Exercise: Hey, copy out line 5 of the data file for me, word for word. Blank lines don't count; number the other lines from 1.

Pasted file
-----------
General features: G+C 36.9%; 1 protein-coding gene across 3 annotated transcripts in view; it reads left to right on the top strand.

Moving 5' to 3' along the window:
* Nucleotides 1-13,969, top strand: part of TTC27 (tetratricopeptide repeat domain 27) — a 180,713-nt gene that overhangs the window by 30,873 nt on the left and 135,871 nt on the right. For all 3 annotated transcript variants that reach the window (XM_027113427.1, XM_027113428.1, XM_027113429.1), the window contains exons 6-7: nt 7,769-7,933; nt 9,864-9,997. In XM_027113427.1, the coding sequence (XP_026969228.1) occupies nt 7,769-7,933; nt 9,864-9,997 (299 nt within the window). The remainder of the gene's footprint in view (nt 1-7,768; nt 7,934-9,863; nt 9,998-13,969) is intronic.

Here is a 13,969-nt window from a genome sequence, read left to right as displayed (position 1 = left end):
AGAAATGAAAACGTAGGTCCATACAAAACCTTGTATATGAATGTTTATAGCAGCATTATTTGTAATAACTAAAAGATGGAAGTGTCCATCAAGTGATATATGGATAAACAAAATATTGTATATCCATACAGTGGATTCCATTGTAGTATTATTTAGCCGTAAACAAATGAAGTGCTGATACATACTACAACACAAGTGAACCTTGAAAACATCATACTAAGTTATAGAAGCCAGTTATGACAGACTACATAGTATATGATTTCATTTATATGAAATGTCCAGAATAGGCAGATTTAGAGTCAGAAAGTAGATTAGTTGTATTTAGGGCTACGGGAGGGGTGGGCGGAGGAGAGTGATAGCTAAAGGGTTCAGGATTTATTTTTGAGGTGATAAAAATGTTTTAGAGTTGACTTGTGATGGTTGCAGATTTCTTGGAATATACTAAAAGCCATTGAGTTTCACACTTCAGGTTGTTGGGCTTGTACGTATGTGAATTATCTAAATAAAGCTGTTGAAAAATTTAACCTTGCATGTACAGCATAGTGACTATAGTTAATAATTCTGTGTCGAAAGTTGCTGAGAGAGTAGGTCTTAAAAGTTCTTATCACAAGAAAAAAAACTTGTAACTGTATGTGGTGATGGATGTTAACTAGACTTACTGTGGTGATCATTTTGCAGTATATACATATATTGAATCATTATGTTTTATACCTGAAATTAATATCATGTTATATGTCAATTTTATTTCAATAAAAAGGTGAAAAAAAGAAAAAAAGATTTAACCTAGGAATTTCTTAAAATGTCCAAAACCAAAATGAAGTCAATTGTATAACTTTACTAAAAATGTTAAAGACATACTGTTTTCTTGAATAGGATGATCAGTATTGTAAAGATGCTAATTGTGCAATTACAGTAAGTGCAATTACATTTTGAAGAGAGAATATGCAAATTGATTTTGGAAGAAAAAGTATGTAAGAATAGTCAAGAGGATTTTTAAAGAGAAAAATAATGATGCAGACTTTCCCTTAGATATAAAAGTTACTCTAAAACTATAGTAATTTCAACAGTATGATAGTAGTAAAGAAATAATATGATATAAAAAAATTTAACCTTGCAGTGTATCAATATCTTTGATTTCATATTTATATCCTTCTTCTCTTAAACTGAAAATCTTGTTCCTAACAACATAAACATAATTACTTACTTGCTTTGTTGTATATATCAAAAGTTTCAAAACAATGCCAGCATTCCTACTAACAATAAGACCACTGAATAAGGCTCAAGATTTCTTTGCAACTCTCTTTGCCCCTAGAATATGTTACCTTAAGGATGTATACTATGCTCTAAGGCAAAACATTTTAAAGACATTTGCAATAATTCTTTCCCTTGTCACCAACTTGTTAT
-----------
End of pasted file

AGAAATGAAAACGTAGGTCCATACAAAACCTTGTATATGAATGTTTATAGCAGCATTATTTGTAATAACTAAAAGATGGAAGTGTCCATCAAGTGATATATGGATAAACAAAATATTGTATATCCATACAGTGGATTCCATTGTAGTATTATTTAGCCGTAAACAAATGAAGTGCTGATACATACTACAACACAAGTGAACCTTGAAAACATCATACTAAGTTATAGAAGCCAGTTATGACAGACTACATAGTATATGATTTCATTTATATGAAATGTCCAGAATAGGCAGATTTAGAGTCAGAAAGTAGATTAGTTGTATTTAGGGCTACGGGAGGGGTGGGCGGAGGAGAGTGATAGCTAAAGGGTTCAGGATTTATTTTTGAGGTGATAAAAATGTTTTAGAGTTGACTTGTGATGGTTGCAGATTTCTTGGAATATACTAAAAGCCATTGAGTTTCACACTTCAGGTTGTTGGGCTTGTACGTATGTGAATTATCTAAATAAAGCTGTTGAAAAATTTAACCTTGCATGTACAGCATAGTGACTATAGTTAATAATTCTGTGTCGAAAGTTGCTGAGAGAGTAGGTCTTAAAAGTTCTTATCACAAGAAAAAAAACTTGTAACTGTATGTGGTGATGGATGTTAACTAGACTTACTGTGGTGATCATTTTGCAGTATATACATATATTGAATCATTATGTTTTATACCTGAAATTAATATCATGTTATATGTCAATTTTATTTCAATAAAAAGGTGAAAAAAAGAAAAAAAGATTTAACCTAGGAATTTCTTAAAATGTCCAAAACCAAAATGAAGTCAATTGTATAACTTTACTAAAAATGTTAAAGACATACTGTTTTCTTGAATAGGATGATCAGTATTGTAAAGATGCTAATTGTGCAATTACAGTAAGTGCAATTACATTTTGAAGAGAGAATATGCAAATTGATTTTGGAAGAAAAAGTATGTAAGAATAGTCAAGAGGATTTTTAAAGAGAAAAATAATGATGCAGACTTTCCCTTAGATATAAAAGTTACTCTAAAACTATAGTAATTTCAACAGTATGATAGTAGTAAAGAAATAATATGATATAAAAAAATTTAACCTTGCAGTGTATCAATATCTTTGATTTCATATTTATATCCTTCTTCTCTTAAACTGAAAATCTTGTTCCTAACAACATAAACATAATTACTTACTTGCTTTGTTGTATATATCAAAAGTTTCAAAACAATGCCAGCATTCCTACTAACAATAAGACCACTGAATAAGGCTCAAGATTTCTTTGCAACTCTCTTTGCCCCTAGAATATGTTACCTTAAGGATGTATACTATGCTCTAAGGCAAAACATTTTAAAGACATTTGCAATAATTCTTTCCCTTGTCACCAACTTGTTAT